For as long as she can remember, Julianne Fernandez was always curious about the environment and how things worked.
“Creating anything with my hands came with ease,” she said. “During elementary school, I became fully immersed in art class. As new art projects complemented my creativity in middle school, I realized the great detail of this planet, from galaxies to the deep trenches of the ocean. Learning to apply my creativity through a camera in high school granted me the ability to capture what I saw to be extraordinary. But focusing on the physical appearance of nature left me looking for a challenge.”
Barely passing high school, Fernandez didn’t have many options for college and wasn’t sure what her future goals were. So she chose College of DuPage as it was close to home and affordable.
For a time, she was on academic probation and was forced to take the College Success Skills class, which really helped her sort out her priorities.
“Many of the COD professors I had in my math and sciences classes were very passionate about their subjects, which made me want to engage in the material,” she said. “The vast number of different subjects offered at COD allowed me to explore a huge range of them. This is how I explored and discovered my interests, from art to oceanography and environmental sciences.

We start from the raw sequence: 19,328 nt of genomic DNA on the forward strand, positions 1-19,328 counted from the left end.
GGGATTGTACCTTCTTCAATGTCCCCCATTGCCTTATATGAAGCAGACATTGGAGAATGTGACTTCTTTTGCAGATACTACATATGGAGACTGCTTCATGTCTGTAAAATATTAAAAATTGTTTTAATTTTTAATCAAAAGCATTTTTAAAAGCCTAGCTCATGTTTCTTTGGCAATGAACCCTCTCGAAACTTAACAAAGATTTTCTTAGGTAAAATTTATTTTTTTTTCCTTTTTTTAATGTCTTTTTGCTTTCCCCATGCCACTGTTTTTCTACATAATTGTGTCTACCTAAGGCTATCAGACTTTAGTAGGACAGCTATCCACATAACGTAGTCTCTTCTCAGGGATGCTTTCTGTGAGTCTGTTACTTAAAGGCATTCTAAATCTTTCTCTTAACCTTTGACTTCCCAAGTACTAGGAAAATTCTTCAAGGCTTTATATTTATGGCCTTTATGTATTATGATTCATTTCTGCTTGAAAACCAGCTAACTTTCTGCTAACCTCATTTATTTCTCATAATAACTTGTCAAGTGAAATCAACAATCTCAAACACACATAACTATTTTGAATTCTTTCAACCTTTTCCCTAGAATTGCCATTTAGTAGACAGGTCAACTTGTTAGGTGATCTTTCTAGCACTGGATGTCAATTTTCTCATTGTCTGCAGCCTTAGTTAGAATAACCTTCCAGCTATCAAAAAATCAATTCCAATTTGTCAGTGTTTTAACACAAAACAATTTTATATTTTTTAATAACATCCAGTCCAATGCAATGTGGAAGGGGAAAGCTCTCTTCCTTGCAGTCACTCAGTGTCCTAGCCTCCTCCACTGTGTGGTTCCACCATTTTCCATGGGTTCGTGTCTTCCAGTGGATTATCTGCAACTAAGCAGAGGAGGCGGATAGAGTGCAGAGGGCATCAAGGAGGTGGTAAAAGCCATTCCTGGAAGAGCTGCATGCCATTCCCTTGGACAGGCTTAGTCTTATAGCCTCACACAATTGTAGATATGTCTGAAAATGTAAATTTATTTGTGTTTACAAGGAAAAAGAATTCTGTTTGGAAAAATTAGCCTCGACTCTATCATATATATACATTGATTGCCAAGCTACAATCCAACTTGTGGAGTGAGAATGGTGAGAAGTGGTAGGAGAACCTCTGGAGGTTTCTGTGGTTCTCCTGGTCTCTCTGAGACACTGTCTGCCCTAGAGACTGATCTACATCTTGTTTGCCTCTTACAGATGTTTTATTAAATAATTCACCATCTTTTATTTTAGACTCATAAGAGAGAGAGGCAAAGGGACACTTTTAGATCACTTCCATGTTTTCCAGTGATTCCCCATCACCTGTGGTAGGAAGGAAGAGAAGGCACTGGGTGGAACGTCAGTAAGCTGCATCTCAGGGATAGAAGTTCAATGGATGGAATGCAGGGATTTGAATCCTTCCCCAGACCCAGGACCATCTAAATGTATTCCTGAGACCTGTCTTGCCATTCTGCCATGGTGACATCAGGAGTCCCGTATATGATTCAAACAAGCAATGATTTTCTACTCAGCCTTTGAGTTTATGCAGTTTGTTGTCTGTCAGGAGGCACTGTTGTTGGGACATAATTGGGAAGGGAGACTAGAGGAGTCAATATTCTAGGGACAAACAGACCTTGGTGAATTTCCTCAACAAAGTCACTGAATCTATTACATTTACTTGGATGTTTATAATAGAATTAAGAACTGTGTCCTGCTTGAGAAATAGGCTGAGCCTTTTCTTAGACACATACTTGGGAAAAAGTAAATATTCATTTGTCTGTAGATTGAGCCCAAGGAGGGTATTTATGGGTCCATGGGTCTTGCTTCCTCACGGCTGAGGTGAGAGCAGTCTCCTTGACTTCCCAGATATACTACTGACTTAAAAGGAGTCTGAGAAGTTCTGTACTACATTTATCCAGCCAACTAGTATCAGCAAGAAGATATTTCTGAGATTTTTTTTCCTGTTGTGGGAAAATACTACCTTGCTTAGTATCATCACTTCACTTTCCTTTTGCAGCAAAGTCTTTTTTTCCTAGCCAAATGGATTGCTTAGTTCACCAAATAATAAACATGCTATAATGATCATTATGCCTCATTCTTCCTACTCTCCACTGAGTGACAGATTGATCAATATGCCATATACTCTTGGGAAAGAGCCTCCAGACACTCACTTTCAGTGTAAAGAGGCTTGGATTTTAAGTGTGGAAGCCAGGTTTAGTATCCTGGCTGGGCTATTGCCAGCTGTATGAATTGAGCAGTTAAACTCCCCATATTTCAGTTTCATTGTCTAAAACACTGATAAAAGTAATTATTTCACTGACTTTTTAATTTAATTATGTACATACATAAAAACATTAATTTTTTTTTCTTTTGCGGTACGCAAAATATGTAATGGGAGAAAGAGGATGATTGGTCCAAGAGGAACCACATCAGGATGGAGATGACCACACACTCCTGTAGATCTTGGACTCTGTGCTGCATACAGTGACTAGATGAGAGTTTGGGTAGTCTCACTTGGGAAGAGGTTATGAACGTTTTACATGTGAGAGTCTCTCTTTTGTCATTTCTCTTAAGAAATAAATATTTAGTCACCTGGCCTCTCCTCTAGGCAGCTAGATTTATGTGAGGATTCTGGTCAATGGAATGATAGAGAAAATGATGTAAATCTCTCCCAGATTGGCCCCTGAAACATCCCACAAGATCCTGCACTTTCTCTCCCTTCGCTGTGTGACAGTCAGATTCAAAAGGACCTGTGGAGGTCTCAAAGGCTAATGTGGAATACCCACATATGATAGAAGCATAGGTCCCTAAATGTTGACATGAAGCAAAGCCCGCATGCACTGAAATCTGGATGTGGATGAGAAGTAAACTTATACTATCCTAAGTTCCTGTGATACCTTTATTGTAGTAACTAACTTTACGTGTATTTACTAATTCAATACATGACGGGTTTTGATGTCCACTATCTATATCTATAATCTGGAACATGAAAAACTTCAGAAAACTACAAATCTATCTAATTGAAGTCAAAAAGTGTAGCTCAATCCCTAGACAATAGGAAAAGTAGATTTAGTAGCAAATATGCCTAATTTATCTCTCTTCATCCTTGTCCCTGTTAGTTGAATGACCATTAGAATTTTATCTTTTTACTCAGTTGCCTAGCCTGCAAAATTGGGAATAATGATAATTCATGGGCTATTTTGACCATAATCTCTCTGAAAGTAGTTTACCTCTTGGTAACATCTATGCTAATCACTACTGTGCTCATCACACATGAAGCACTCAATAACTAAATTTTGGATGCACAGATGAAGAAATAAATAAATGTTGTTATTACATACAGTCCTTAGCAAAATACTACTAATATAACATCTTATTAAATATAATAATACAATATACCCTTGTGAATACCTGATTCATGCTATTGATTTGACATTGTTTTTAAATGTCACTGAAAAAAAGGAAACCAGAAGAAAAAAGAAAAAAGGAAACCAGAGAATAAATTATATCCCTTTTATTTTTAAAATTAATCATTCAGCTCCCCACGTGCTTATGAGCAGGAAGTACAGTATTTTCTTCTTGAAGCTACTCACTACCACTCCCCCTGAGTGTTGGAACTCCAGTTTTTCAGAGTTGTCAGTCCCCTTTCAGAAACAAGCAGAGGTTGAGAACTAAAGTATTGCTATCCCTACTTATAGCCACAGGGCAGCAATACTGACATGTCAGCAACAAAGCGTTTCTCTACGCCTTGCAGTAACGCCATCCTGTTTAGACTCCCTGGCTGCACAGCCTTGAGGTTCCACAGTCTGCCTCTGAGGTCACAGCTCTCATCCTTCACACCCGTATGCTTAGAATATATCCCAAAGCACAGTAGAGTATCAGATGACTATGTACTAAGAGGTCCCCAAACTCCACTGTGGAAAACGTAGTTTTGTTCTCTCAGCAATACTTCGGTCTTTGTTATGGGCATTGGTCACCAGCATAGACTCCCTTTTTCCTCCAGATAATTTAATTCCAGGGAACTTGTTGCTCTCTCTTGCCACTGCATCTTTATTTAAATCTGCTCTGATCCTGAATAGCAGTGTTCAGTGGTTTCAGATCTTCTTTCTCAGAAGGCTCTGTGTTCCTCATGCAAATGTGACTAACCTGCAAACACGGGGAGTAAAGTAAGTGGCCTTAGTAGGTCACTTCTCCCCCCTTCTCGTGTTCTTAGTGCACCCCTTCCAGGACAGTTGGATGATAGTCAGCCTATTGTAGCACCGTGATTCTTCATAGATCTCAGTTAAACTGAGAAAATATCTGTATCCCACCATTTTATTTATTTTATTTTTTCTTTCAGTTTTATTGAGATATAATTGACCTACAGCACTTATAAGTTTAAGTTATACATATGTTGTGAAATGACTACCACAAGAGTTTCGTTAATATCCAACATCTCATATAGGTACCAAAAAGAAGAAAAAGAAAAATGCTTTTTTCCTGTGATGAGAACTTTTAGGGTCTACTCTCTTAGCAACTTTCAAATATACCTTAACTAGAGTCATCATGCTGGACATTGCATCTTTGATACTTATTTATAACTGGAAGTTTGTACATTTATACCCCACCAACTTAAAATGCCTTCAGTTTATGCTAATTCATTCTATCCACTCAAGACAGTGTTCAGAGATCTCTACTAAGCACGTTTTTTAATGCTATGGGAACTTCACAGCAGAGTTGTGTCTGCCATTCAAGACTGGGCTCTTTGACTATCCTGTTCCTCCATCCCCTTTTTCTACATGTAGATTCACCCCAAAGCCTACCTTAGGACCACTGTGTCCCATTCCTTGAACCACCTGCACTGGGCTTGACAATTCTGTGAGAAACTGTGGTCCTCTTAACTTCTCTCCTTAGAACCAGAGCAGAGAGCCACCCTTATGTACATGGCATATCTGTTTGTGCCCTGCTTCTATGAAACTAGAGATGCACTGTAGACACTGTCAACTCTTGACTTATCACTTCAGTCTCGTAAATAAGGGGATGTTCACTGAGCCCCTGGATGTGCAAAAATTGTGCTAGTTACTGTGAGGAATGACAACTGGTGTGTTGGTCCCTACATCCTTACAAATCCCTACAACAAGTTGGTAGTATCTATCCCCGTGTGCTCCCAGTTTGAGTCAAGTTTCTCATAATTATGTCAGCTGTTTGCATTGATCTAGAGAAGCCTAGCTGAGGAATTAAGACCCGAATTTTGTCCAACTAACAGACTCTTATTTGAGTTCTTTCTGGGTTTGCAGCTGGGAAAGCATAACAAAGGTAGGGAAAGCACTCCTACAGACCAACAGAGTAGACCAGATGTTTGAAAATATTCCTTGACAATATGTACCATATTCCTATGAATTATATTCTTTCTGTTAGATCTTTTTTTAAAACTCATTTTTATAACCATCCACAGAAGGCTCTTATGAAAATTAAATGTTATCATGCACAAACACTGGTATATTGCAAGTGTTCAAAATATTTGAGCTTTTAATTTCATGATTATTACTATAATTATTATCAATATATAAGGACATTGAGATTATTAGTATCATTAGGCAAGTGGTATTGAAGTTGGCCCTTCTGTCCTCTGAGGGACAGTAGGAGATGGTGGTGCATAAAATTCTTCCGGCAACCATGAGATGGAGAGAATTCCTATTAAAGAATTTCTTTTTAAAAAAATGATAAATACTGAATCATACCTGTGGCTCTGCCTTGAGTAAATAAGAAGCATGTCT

“Not until I reached specific interest science courses during my last years did I become fully engaged in the subject matter. When ethnobotany took a hold of me, I gained the knowledge of different plant life, various cultural uses, and the impact a plant has on world economy. Oceanography revealed fascinating processes hidden in earth’s oceans, winds and atmosphere. Finding an interest in the sciences and gaining a reason to appreciate education is responsible for my academic success.”
Fernandez earned her Associate in Arts degree at College of DuPage and decided to pursue a bachelor’s in oceanography, as it combined her interests in math, physics and earth science. With access to the ocean limited in the Midwest, she enrolled at Humboldt State University in California.
After her first year at HSU, she participated in a graduate preview program at the University of California in Santa Barbara, which exposed her to potential graduate studies. But she didn’t feel prepared to continue, especially after struggling to maintain a strong GPA. At HSU she received advice through academic programs like the Indian Natural Resource, Science and Engineering Program; the NSF Louis Stoke Alliance for Minority Participation program (LSAMP); and the Society for the Advancement of Chicanos and Native Americans in the Sciences (SACNAS). They provided academic resources that helped her improve her study skills.